Bell’s new TC7A, TC11A tracked carriers have 6-roller undercarriage for a smoother ride

 

Designed for short haul and pipe laying applications, Bell Equipment‘s 7-ton TC7A tracked carrier (also known as a crawler carrier in the U.S.) took center stage at the company’s ConExpo exhibit in March.

The TC7A will be joined by Bell’s 11-ton TC11A model, and both units are powered by a 6.7-liter Cummins engine, feature Rexroth hydraulics and can be configured with either a dump or flatbed body.

The machine’s six-roller undercarriage with compound walking beams is designed to equal weight distribution when going over obstacles. “The rollers are constantly in contact with the ground. The result is a much smoother ride than the tracked machines that are currently available in the market,” says Brad Castle, territory manager, Bell Equipment North America.

Another benefit, he says, is prolonged track life. “Tracks are expensive, and users told us they don’t last long, this helps us lengthen the life of the track by preventing overloading,” he told Equipment World at the show.

Another point of differentiation, Castle says, is the ROPS/FOPS-certified purpose-built cab on the machines. He says this is in contrast to generic excavator cabs found elsewhere, which have controls that aren’t needed in a crawler carrier. “The TC models only have the controls you need to run the machine,” he says. The carrier grill is a carryover from the company’s articulated dump truck line.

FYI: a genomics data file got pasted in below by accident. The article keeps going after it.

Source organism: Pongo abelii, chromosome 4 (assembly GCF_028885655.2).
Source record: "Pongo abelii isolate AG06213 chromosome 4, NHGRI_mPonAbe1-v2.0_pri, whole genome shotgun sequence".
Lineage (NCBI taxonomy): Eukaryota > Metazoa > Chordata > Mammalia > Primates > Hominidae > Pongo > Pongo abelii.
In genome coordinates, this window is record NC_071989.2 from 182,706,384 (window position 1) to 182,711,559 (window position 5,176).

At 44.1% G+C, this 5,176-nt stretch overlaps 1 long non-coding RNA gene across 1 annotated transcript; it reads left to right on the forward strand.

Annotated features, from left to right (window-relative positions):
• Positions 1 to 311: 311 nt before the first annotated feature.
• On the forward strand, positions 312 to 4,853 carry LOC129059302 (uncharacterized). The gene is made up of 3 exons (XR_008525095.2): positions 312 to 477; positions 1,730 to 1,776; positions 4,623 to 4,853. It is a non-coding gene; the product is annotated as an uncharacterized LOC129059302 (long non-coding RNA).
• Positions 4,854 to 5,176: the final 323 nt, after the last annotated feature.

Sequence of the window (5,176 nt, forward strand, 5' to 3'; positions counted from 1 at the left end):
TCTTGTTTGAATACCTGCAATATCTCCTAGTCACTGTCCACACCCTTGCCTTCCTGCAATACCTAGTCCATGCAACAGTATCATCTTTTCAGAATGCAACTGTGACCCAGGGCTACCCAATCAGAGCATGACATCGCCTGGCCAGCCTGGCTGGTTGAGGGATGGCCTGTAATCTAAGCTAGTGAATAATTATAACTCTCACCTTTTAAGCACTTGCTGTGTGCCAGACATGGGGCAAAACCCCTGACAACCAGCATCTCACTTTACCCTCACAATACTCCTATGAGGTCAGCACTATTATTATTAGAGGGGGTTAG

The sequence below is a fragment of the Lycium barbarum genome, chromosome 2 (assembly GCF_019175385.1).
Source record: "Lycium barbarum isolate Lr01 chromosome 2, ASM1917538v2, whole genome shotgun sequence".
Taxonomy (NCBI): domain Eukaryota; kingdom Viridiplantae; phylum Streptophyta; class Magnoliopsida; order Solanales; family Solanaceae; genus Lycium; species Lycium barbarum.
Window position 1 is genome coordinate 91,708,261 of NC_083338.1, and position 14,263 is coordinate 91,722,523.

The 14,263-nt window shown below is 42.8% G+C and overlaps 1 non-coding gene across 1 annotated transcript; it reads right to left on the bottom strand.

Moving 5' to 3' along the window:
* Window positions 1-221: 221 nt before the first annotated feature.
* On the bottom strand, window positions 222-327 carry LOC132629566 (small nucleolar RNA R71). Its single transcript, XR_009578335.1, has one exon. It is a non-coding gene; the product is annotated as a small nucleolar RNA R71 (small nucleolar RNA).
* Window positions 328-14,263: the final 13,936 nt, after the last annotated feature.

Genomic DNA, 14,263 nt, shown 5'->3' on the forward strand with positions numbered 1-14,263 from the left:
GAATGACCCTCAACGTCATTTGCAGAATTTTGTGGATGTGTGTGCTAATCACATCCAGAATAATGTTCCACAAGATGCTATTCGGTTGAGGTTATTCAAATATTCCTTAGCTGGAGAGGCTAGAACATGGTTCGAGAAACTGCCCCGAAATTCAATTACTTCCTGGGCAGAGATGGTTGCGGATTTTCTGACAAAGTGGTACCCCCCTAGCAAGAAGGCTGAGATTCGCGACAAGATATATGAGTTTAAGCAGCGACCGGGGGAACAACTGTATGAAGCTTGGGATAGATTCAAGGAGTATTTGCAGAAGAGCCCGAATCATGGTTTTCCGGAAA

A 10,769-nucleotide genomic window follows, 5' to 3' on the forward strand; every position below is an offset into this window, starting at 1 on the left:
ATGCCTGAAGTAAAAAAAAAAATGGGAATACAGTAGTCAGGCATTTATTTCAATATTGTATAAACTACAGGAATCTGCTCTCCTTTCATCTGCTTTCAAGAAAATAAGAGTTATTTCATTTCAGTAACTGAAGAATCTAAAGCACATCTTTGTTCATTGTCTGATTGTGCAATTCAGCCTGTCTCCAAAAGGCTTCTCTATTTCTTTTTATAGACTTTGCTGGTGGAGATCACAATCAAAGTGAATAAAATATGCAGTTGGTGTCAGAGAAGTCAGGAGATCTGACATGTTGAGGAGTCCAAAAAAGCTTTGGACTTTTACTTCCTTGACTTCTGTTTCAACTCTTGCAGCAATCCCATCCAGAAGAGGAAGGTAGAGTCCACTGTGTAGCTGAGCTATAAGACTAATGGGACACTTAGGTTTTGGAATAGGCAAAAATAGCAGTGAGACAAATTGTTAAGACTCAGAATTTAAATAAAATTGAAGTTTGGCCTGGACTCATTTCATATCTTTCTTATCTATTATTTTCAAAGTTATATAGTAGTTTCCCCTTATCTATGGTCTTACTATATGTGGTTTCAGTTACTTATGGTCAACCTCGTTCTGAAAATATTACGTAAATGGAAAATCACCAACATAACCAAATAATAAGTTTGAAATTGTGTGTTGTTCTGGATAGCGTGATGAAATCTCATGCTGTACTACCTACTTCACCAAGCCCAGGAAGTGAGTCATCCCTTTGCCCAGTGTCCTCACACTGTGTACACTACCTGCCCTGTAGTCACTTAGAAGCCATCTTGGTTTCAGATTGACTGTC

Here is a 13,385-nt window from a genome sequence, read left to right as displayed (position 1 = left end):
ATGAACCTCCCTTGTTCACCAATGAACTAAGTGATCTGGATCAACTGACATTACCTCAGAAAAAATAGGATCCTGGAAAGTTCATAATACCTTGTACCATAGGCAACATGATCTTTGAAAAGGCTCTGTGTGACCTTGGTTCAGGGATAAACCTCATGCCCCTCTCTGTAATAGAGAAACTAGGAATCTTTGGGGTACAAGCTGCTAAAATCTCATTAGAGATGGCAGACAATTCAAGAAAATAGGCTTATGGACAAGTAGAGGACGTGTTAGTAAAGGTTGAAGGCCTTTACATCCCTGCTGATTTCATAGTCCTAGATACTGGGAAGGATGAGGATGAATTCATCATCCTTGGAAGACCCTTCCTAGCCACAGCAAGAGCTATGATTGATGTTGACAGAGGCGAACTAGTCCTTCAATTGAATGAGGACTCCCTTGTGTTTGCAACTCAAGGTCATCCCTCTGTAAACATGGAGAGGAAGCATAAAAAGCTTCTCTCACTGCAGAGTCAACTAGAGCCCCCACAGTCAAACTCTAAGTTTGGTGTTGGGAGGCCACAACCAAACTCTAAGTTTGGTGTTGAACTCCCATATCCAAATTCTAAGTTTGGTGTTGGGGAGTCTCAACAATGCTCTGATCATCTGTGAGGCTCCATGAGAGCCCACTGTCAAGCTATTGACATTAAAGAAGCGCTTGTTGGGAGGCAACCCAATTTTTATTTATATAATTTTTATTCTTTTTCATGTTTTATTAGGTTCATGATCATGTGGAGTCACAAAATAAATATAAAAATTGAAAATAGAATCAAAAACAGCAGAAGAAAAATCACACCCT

“The North American market is the biggest users of these machines,” Castle says, “and our distributors were interested getting this into their rental market. The 7- and 11-ton models are currently the highest volume sizes.” The 7-ton unit has a 15,400-pound payload and the 11-ton model comes in at 24,000 pounds.

To improve durability and maintenance, both models have thicker gauge steel, rubbers in the bogie pivots for reduced greasing requirements and improved wear, and a ground level service hatch and removable panels. A left-side hatch on the machines gives operators ground-level servicing. The units will be equipped with Bell’s [email protected] telematics system.

The radiator is positioned higher to get it out of the muddy conditions so often encountered by these units. “We understood many machines were overheating because the radiators were getting full of mud, so we got them up and out of the way,” Castle says.

Bell says its TC models are expected to arrive in the U.S. by early 2021, and the company will be investigating distributing the machine in other areas of the world.